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OH Mental Health Service Not Subject to Public Records Act

The state of Ohio created a mental health services board (Board) which was to contract with and govern private mental health providers to ensure that even indigents and the uninsured could receive mental health services. The Board in Stark County, Ohio hired a private company called Nova for this purpose. A Nova employee was suspended for investigation of sexual misconduct, and a local newspaper requested copies of his employment file. When Nova refused, the paper filed a mandamus action in the state Supreme Court under the Ohio Public Records Act (Act), R.C. 149.43, et seq.

The Court first articulated the 4-part test to determine whether Nova was a public institution which was subject to the Act. The test considered: (1) whether the entity performed a governmental function, (2) the level of government funding, (3) the extent of governmental regulation, and (4) whether the entity was created by the government to avoid the requirements of the Act.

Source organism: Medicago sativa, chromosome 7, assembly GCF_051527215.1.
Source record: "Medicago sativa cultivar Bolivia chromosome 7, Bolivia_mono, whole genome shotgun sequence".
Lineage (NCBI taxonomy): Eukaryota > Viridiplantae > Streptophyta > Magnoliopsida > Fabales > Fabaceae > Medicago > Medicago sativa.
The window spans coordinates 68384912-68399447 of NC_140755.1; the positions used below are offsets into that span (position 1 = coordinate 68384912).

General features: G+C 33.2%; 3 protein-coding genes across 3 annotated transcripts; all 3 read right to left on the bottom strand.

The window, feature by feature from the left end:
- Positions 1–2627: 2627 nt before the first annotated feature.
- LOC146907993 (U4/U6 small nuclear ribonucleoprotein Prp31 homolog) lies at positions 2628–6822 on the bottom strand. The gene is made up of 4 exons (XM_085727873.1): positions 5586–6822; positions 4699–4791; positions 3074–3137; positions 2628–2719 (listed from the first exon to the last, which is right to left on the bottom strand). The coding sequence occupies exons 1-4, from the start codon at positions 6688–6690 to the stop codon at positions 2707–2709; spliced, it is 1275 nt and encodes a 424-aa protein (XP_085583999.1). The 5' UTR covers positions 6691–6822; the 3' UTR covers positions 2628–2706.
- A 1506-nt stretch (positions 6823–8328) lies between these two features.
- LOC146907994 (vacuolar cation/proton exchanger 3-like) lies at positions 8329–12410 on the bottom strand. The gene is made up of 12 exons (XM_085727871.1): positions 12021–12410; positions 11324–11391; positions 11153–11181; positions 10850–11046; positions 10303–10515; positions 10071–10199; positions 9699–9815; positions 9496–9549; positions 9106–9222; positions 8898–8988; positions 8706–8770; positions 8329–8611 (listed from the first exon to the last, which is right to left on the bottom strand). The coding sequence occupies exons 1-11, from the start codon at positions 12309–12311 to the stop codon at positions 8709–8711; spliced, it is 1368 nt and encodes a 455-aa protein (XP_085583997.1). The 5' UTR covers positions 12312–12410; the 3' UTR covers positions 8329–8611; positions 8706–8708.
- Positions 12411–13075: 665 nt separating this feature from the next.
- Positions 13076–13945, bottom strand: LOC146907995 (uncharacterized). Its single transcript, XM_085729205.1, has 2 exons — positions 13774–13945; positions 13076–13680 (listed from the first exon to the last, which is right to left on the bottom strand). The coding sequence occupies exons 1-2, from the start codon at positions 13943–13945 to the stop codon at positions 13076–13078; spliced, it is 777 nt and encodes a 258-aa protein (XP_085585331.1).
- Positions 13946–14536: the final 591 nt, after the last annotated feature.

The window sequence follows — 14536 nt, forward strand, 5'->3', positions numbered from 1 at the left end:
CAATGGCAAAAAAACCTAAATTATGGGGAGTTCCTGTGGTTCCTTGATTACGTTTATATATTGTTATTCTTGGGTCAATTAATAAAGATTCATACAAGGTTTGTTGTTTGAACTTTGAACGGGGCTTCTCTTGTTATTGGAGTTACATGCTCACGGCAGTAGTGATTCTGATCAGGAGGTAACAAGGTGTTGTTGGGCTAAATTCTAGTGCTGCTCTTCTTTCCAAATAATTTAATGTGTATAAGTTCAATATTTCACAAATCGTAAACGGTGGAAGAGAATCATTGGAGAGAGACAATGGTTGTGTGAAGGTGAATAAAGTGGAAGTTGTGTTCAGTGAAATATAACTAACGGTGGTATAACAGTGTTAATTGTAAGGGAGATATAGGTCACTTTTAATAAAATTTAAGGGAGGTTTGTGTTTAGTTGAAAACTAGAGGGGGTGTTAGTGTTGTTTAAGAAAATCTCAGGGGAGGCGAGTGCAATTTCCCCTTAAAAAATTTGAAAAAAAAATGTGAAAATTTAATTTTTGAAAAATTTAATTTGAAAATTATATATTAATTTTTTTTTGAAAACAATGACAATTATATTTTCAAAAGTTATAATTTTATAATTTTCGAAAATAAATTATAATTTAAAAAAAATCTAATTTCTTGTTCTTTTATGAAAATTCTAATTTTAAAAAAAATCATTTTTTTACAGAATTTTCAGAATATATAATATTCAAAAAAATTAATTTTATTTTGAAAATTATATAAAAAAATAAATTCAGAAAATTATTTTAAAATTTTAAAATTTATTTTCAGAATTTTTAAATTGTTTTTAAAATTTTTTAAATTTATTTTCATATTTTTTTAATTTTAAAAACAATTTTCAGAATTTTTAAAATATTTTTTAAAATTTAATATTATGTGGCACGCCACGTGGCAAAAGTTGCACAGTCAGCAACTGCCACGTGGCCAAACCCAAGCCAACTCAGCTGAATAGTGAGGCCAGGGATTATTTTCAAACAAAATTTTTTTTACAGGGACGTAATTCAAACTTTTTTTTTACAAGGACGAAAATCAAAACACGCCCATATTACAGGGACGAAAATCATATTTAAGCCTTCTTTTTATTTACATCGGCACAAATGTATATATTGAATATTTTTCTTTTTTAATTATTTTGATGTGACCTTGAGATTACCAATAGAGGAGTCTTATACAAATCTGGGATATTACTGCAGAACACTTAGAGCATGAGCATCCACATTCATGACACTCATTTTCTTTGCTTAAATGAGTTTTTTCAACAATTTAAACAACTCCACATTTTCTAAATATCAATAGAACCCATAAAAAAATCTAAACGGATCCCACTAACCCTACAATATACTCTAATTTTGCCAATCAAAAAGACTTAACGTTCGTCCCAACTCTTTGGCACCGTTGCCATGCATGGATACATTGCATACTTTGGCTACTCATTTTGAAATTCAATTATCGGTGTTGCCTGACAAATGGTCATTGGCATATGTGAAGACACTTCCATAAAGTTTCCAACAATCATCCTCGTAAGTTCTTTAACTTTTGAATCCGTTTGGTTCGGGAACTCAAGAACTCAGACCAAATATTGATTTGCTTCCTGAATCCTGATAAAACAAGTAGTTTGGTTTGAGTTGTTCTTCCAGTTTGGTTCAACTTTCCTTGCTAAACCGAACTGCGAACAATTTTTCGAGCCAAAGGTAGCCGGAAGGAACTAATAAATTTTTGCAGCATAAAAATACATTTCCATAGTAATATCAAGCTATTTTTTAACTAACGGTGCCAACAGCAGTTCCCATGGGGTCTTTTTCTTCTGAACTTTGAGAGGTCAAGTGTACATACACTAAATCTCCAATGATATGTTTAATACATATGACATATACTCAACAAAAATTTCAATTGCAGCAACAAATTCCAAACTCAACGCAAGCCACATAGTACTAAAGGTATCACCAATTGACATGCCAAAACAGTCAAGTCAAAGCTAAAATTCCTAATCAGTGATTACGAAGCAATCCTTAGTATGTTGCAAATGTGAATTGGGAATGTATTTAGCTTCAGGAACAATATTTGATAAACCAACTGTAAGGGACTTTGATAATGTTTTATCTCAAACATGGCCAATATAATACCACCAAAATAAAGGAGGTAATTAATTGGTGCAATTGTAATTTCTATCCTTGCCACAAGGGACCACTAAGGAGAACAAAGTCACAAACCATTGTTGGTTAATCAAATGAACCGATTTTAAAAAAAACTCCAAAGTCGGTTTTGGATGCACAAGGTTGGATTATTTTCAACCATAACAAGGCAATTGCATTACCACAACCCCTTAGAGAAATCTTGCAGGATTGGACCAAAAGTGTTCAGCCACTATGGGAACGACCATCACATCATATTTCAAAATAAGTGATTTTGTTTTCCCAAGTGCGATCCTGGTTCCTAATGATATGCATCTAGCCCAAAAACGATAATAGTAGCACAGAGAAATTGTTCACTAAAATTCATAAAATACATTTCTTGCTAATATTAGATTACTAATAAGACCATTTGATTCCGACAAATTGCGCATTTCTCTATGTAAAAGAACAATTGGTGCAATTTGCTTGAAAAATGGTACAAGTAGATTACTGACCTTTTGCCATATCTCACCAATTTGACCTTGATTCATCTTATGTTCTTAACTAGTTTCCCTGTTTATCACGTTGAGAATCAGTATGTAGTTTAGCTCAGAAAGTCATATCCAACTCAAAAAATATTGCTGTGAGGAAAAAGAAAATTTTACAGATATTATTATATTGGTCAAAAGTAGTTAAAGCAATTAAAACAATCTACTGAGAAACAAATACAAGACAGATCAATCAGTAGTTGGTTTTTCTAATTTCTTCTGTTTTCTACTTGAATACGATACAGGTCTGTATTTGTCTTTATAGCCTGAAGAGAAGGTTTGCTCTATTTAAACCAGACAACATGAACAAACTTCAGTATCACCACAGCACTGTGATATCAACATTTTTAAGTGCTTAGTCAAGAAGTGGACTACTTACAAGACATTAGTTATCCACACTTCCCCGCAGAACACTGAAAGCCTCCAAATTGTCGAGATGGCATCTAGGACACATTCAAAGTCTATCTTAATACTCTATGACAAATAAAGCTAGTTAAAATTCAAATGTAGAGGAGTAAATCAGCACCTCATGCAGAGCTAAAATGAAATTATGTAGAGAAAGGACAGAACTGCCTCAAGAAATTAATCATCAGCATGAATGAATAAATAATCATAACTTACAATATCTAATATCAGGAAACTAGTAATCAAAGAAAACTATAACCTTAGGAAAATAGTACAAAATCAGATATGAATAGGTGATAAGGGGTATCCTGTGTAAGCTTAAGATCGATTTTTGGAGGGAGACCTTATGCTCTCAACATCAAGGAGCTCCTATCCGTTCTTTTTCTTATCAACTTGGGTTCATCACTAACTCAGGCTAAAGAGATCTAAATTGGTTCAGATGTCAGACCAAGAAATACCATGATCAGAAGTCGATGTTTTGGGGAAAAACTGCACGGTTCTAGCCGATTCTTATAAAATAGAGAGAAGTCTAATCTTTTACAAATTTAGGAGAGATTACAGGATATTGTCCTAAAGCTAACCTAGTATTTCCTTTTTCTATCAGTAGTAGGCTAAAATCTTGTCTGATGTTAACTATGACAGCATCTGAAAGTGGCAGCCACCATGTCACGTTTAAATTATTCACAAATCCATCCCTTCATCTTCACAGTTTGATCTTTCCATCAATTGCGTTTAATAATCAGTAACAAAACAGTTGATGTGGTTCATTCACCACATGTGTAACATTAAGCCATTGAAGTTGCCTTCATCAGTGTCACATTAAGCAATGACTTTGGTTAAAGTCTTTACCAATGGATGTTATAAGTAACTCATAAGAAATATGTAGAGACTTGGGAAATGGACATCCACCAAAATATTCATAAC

The Court found that Nova’s provision of mental health services for those who couldn’t pay wasn’t enough to satisfy the requirement that the function performed be governmental. It also found that Nova’s operations were independent of government control, and that Nova was not created as the government’s “alter ego.” Thus, Nova wasn’t subject to the Act. See: State ex rel. Repository v. Nova Behavioral Health, Inc., 112 Ohio St.3d 338, 859 N.E.2d 936 (Ohio, 2006).

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Related legal case

State ex rel. Repository v. Nova Behavioral Health, Inc.